We will report on our recent advancements in the theoretical framework to measure systemic risk in global financial market and financial networks. Moreover, we will present the new projects and opportunities intended to boost both the theoretical and the applied aspects of network science.
The increasing interdependence across critical infrastructure systems enables them to operate more efficiently while bridging the gap between increasing demand for services and the slow pace of infrastructure renewal and upgrade. However, when facing contingencies from random failures or natural hazards, interdependencies across lifeline systems worsen the performance of systems already affected by the hazard actions. This talk will highlight the advances in quantifying the effects of network interdependencies in the context of deterioration, earthquake and hurricane hazards. Interdependency models built with tools from infrastructure engineering and network theory are validated with post-disaster field data, including methods to quantify the strength of coupling across systems from restoration curves, which after calibration enable the risk assessment of coupled systems and support practical decision making.
Our digital society relies on commerce, work, food provisioning, transportation,energy, information and data networks, and many others, that interact to make the system as a whole "work". For the first time in human history, all of these networks have a common mediator and representation system: the information and data networks. Thus we can envision to model and understand these complex networks as an observable and formal mathematical system. This talk will present a mathematical approach based on stochastic networks that leads to closed form mathematical solutions, and we will illustrate this approach through specific results for stochastic networks that simultaneously model commerce, transportation, ICT and energy consumption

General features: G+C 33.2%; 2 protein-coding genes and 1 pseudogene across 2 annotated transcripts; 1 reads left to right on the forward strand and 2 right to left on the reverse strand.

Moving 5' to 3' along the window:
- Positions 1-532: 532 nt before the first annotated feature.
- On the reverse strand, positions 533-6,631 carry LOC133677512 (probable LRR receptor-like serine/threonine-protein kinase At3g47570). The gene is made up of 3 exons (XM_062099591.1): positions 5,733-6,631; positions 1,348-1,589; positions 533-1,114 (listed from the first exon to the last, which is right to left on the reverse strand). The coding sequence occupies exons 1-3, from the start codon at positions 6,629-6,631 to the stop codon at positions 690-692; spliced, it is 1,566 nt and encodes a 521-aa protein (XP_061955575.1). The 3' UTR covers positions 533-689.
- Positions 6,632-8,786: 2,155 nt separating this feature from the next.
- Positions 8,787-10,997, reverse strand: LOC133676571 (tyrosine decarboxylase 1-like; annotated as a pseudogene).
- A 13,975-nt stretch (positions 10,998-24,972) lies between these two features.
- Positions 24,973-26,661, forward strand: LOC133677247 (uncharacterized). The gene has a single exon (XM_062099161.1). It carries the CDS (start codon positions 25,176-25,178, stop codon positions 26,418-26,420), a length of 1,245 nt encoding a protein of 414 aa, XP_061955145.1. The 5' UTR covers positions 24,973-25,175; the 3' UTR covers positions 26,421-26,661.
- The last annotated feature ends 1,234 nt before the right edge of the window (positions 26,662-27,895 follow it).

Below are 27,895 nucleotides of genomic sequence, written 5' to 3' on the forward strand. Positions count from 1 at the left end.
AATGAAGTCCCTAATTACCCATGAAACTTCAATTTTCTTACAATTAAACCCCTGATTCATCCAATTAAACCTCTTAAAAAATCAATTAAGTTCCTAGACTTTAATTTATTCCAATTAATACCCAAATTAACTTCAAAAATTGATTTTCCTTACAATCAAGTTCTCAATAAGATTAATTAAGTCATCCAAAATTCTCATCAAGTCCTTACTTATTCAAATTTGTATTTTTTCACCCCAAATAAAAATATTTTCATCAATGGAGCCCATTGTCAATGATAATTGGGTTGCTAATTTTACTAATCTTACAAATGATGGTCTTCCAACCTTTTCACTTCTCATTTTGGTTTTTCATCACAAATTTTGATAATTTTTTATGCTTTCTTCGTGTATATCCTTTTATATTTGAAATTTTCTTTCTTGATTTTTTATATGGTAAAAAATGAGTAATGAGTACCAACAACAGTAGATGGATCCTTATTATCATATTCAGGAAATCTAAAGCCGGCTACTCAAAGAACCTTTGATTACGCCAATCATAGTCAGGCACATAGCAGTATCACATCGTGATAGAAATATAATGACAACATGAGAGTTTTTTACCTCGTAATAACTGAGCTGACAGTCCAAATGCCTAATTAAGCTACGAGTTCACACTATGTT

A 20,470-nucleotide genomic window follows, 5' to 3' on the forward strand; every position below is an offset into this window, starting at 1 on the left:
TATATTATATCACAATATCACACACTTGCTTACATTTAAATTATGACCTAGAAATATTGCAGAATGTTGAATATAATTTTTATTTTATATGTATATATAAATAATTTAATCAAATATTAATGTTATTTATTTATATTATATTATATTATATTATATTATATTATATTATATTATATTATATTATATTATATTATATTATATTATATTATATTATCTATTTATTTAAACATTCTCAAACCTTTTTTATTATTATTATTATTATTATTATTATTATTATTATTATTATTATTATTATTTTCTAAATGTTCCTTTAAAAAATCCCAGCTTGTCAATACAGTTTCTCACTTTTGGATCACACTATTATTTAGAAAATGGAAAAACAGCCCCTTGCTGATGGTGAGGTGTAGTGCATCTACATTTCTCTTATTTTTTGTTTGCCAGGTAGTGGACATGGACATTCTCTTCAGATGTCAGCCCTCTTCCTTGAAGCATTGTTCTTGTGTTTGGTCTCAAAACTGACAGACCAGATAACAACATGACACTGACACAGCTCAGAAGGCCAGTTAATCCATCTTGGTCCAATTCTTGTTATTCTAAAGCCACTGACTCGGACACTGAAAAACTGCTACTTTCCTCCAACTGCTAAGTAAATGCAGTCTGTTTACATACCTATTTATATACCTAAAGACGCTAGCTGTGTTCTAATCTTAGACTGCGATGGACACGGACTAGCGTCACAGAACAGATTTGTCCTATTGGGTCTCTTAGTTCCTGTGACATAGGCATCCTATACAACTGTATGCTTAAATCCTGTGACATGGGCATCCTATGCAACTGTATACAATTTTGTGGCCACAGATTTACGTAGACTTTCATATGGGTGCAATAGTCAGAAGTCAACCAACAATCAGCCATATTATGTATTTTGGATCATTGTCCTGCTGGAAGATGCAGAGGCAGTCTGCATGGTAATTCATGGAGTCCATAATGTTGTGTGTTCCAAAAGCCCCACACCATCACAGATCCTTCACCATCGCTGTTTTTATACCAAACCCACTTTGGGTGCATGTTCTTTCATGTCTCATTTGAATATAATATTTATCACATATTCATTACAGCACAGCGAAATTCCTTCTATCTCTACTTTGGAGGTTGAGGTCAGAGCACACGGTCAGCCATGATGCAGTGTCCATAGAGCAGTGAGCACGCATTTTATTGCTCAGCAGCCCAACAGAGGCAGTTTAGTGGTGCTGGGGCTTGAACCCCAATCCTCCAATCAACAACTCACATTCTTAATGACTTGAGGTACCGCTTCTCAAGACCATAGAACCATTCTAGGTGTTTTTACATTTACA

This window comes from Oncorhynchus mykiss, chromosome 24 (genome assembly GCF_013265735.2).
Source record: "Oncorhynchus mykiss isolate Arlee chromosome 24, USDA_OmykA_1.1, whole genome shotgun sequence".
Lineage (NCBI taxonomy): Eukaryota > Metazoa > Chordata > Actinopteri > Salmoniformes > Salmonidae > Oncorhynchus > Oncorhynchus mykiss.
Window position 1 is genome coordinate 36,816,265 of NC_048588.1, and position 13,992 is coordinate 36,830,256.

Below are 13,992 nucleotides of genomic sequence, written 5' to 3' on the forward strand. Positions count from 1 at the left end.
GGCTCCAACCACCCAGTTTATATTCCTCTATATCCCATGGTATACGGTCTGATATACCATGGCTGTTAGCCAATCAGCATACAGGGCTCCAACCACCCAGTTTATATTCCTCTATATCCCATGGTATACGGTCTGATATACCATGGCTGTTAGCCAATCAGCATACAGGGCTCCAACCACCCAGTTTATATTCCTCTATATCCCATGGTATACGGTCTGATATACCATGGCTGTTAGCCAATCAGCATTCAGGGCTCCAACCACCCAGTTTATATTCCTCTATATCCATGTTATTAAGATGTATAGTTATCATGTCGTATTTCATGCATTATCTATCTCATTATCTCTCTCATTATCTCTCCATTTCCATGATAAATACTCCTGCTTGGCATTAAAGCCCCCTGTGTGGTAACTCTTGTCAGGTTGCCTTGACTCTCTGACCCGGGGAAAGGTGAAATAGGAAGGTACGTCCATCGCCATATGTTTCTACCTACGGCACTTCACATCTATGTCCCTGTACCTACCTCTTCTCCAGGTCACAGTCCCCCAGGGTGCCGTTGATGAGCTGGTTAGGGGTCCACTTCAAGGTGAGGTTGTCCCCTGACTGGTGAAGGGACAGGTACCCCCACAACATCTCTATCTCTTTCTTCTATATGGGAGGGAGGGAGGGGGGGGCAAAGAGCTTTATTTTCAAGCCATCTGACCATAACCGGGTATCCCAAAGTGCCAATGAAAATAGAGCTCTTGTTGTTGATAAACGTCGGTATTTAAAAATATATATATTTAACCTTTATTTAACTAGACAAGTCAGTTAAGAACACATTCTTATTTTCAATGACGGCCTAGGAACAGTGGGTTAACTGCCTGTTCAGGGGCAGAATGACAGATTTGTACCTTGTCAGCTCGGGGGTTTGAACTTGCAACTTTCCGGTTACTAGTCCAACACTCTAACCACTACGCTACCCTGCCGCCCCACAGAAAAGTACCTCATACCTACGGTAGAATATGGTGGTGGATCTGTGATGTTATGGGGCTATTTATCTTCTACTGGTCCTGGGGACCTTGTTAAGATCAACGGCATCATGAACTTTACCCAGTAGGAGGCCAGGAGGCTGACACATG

Network research and percolation theory have been focused on the properties of a single isolated network that does not interact or depends on other networks. In reality, many real-networks interact with other networks. We present a framework for studying percolation of interacting networks. In interdependent networks, when nodes in one network fail, they cause dependent nodes in other networks to also fail. This may happen recursively and can lead to a cascade of failures and to a sudden fragmentation of the system. I will present exact analytical solutions for the critical threshold and giant component of a network of n interdependent networks which generalize the case of n=1 studied in percolation theory and graph theory for many years. I will show, that the general theory has many novel features that are not present in classical percolation theory. For example, while a failure of a fraction of nodes in a single network can lead only to small damage to the system, in interacting network it can lead to a sudden (discontinuous) collapse due to cascading failures. However, reducing the coupling between the networks leads to a change from a discontinuous percolation transition to a smooth transition at a critical coupling. We also show that interdependent networks embedded in space are significantly more vulnerable compared to random networks.